October shadows grow long on Glenroyd Street.
I haven’t slept, and the house at Hill View
looks along its nose. I, far below,
know I won’t climb this hill —
even with eyes burnt insomniac black —
I know you’re near.
The day seems hot when wedged
in this Helmut Lang, a gift from a friend
it no longer fits. Only I know its age,
its lining shot: acetate frayed at the vent,
and you could say the same of me,
once I tell you the night was taken with turning.
The white pot with silver trim —
technically too tall for tea —
nevertheless lemongrass scents the room.
I look at my cup
as I say that someone in Sydney had said
that he thought that I loved you;
that I was inclined to agree.
You stare at the grain in my table,
explain how long you’ve felt the same.
We stay where we are: you seated,
me next to your feet.
We leave the tea unfinished.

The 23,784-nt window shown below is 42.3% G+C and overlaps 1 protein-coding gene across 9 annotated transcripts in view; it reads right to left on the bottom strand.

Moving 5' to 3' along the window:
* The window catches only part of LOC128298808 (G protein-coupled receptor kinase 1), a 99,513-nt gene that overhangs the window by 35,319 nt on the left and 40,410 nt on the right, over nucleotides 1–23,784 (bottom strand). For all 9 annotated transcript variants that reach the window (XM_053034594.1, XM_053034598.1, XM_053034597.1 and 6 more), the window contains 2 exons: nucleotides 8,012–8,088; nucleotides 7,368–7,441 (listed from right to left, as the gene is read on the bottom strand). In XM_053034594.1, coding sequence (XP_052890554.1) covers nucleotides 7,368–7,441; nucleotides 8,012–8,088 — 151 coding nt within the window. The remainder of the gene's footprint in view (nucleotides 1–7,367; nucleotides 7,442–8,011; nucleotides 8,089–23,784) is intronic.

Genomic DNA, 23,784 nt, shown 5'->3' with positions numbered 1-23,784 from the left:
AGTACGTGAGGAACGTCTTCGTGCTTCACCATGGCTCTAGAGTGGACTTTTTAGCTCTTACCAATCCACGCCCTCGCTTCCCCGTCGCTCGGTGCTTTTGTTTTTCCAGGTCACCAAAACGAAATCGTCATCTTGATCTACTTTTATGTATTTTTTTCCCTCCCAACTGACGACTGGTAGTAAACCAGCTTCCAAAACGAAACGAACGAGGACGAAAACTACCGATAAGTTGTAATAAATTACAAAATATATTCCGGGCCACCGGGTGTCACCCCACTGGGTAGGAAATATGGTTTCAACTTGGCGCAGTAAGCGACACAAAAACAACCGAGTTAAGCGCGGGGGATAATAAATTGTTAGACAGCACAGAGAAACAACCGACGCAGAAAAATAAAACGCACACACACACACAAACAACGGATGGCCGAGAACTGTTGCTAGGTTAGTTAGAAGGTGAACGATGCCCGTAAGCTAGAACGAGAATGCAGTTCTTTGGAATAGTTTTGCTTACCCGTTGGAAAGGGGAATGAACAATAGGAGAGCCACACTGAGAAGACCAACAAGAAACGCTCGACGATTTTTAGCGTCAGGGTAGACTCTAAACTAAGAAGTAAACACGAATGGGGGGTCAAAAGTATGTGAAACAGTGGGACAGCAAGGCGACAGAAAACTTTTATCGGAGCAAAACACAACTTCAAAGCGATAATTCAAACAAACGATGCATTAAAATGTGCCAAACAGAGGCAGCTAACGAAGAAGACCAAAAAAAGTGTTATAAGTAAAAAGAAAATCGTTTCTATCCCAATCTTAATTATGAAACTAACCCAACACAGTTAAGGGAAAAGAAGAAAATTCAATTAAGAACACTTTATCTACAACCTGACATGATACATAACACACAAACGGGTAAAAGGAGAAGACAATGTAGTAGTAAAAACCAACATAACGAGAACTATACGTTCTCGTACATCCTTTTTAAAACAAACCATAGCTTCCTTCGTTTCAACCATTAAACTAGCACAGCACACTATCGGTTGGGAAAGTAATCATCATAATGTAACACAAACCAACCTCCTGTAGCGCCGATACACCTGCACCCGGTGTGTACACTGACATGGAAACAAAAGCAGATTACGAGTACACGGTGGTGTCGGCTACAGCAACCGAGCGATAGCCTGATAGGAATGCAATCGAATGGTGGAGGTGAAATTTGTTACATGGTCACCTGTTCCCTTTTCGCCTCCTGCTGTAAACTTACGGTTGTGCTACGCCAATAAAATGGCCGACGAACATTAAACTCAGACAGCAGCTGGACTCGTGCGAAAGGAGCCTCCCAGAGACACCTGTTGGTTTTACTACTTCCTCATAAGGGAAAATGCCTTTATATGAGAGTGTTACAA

We stand, my night’s rest and balance
wrecked on the reef of the message you sent
last night; mind picked by clownfish.
We stand because you have to go
home to your boy, your friend from Melbourne.
You stand so close that perhaps it’s your breath,
or maybe the sense that my chest
can no longer contain me;
but look where I will, I will never recover
the button that breaks from my front.
This old jacket, its lining in tatters,
will never close again.
Chris Arnold (Western Australia)
This poem is an excerpt from a longer work, ‘The Process of Knowing’.